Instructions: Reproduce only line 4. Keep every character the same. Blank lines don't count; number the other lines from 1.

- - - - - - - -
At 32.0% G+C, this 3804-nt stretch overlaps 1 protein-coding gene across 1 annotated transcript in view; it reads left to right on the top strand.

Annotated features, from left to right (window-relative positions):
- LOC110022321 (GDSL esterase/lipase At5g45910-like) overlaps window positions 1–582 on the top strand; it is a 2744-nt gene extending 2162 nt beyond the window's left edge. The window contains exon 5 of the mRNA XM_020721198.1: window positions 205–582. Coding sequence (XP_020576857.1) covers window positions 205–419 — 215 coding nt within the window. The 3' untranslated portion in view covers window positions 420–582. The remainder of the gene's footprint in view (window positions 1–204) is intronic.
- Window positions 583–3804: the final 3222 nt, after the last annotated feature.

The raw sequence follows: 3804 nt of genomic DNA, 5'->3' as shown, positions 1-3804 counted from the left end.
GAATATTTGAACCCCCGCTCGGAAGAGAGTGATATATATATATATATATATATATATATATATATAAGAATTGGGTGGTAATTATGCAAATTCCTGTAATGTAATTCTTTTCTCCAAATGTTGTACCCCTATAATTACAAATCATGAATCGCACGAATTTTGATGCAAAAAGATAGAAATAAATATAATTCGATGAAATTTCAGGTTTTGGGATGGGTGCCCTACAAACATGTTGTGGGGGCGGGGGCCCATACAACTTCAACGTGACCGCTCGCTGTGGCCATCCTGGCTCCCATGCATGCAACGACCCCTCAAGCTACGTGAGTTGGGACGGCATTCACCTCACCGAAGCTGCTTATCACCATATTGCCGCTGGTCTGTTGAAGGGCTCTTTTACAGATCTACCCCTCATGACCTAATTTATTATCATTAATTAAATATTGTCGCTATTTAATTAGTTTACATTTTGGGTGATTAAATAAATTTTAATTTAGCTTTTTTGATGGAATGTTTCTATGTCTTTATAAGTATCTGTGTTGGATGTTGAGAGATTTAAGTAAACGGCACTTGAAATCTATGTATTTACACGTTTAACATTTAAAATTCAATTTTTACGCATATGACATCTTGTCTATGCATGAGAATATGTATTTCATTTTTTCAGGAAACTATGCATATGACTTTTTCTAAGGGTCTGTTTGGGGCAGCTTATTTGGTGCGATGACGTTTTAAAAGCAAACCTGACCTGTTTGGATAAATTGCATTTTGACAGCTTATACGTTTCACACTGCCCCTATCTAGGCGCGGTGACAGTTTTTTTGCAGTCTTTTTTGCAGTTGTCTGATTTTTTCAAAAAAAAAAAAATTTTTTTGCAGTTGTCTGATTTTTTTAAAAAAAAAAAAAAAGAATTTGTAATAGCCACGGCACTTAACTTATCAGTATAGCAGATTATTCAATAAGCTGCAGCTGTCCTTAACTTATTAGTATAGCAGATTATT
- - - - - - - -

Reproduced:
- Window positions 583–3804: the final 3222 nt, after the last annotated feature.